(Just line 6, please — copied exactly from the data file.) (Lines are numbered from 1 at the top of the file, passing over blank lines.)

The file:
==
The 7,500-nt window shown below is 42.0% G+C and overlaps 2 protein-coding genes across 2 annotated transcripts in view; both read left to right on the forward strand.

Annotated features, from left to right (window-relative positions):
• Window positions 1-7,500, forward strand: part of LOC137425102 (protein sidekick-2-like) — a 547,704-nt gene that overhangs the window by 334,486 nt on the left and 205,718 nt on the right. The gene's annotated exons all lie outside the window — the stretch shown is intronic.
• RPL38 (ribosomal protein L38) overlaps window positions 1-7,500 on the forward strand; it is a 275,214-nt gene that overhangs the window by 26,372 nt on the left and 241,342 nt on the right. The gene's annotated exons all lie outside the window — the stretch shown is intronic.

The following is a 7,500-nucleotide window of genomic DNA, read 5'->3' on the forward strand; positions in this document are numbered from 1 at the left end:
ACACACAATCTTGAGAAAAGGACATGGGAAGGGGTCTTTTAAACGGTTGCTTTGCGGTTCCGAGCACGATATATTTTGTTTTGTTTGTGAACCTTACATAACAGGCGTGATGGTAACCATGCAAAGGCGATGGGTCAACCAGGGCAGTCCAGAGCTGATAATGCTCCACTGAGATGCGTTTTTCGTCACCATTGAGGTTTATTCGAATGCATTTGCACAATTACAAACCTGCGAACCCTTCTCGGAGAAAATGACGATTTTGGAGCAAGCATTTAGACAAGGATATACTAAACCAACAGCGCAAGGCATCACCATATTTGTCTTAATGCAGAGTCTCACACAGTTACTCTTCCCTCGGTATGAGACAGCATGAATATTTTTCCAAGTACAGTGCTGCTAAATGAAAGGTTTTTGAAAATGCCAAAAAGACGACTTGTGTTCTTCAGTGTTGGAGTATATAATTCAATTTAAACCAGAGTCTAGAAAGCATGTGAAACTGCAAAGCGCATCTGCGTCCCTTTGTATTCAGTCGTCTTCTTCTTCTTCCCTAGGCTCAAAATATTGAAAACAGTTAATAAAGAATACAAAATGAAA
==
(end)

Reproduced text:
ACACACAATCTTGAGAAAAGGACATGGGAAGGGGTCTTTTAAACGGTTGCTTTGCGGTTCCGAGCACGATATATTTTGTTTTGTTTGTGAACCTTACATAACAGGCGTGATGGTAACCATGCAAAGGCGATGGGTCAACCAGGGCAGTCCAGAGCTGATAATGCTCCACTGAGATGCGTTTTTCGTCACCATTGAGGTTTATTCGAATGCATTTGCACAATTACAAACCTGCGAACCCTTCTCGGAGAAAATGACGATTTTGGAGCAAGCATTTAGACAAGGATATACTAAACCAACAGCGCAAGGCATCACCATATTTGTCTTAATGCAGAGTCTCACACAGTTACTCTTCCCTCGGTATGAGACAGCATGAATATTTTTCCAAGTACAGTGCTGCTAAATGAAAGGTTTTTGAAAATGCCAAAAAGACGACTTGTGTTCTTCAGTGTTGGAGTATATAATTCAATTTAAACCAGAGTCTAGAAAGCATGTGAAACTGCAAAGCGCATCTGCGTCCCTTTGTATTCAGTCGTCTTCTTCTTCTTCCCTAGGCTCAAAATATTGAAAACAGTTAATAAAGAATACAAAATGAAA